Affiliation: Utah Museum of Natural History; Salt Lake Community College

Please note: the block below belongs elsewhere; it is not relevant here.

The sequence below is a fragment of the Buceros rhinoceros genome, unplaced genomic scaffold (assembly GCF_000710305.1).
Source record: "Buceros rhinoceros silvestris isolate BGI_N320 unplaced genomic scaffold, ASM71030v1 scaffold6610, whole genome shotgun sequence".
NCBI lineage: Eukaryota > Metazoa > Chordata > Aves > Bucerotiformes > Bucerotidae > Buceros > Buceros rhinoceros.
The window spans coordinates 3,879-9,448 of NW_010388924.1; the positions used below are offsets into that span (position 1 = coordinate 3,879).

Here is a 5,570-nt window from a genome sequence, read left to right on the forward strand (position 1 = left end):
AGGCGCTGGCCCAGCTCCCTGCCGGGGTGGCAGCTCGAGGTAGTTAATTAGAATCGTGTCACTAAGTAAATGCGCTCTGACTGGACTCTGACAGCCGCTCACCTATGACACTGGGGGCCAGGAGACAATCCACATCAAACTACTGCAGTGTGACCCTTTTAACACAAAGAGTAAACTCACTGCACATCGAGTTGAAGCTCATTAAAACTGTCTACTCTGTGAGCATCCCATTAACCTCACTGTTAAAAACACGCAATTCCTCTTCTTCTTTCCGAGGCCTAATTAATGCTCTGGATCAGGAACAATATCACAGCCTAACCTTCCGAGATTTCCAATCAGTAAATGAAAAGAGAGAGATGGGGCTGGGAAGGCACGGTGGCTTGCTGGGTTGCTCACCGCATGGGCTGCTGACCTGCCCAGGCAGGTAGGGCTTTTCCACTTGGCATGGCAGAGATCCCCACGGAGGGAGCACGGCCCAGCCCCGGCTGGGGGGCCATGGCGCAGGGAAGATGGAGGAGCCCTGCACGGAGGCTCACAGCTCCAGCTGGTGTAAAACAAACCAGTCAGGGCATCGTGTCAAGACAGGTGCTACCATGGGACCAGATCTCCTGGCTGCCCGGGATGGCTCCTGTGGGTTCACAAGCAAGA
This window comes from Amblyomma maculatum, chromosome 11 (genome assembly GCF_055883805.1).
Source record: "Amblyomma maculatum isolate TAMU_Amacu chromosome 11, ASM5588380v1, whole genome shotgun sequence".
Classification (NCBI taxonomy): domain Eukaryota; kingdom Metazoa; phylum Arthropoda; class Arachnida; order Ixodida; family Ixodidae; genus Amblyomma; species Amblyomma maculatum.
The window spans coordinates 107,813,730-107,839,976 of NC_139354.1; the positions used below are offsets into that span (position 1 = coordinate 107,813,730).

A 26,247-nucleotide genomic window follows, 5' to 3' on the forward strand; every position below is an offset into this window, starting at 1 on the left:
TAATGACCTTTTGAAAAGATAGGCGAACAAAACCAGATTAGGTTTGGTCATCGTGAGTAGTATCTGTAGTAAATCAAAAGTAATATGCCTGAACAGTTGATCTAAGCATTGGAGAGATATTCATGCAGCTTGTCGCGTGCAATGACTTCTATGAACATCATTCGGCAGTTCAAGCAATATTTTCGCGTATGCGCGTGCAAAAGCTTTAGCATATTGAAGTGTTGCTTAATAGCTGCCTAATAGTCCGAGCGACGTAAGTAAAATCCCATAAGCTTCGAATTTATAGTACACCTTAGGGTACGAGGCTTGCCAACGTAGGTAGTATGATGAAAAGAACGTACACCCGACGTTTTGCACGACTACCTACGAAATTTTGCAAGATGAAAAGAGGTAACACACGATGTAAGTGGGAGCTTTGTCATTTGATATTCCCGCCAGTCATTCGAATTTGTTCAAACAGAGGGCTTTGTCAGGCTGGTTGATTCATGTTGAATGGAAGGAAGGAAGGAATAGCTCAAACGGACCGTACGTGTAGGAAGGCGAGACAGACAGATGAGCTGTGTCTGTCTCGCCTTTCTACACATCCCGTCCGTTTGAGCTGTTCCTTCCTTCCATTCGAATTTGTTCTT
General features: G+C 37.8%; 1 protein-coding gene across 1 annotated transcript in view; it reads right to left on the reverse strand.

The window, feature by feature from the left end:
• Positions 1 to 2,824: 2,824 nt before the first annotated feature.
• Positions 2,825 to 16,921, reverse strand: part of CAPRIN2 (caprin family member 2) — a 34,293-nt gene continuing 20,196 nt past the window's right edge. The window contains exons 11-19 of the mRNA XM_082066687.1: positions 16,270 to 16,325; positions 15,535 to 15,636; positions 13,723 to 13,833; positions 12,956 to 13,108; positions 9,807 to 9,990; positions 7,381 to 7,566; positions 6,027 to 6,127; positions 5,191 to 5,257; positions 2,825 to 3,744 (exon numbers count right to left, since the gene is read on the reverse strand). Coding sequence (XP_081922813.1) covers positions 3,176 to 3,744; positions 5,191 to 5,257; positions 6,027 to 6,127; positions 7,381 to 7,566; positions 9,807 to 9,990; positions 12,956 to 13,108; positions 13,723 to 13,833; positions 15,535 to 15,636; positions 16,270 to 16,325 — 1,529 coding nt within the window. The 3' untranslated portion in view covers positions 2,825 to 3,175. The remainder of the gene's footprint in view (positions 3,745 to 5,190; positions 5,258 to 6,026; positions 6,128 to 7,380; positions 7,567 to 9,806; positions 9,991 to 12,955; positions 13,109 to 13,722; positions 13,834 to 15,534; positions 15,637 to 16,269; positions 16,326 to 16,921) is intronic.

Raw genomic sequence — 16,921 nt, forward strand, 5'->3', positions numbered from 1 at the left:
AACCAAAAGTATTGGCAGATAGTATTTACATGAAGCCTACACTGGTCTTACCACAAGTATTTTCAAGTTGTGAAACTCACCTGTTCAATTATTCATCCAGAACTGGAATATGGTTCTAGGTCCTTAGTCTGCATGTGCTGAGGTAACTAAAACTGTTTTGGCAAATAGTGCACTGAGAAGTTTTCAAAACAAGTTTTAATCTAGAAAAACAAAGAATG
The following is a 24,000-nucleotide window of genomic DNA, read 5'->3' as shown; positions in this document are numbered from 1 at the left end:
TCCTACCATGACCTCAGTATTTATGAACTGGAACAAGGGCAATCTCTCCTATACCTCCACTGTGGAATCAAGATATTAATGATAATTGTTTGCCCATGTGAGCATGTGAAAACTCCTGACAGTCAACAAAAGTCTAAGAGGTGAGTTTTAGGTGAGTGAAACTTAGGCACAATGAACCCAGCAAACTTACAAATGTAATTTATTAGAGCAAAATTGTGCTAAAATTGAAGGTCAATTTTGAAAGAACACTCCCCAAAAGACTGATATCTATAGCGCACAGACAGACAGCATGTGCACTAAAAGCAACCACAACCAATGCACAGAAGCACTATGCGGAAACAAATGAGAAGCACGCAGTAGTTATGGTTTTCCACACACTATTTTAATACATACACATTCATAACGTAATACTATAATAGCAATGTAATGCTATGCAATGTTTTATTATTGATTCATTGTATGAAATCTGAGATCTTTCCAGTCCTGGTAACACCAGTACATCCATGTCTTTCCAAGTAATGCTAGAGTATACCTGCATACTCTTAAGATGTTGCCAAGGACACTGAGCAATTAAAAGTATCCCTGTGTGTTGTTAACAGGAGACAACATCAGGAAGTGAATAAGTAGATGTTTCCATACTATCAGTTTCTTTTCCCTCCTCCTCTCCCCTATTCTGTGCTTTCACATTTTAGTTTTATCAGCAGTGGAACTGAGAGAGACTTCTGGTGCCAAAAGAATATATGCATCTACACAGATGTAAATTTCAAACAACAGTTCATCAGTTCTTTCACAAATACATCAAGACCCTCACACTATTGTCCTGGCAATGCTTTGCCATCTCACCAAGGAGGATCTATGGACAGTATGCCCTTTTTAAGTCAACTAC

Working in rural Utah’s Range Creek Canyon, Renee Barlow is glad when she can get a hot shower after a long day excavating. An average day for her consists of bear spotting and then rappelling 60 feet down a cliff to a ledge to access ancient granaries. Barlow was born in New Jersey, and her mother said she knew her daughter was going to be an archaeologist by age three. She moved to Utah in 1980 to study at Brigham Young University and has been here doing archaeology ever since. Barlow also studies native plants. She collects and processes berries, seeds, and pine nuts to gain a better understanding of the behaviors of ancient people, especially women. Her experiments in graduate school at the University of Utah earned her the nickname “Pickleweed Queen.” She is also fascinated by why the pottery, rock art, figurines and farming villages of the people who lived in this region disappeared to such an extent that they became archaeologically invisible after more than 700 years of apparent success.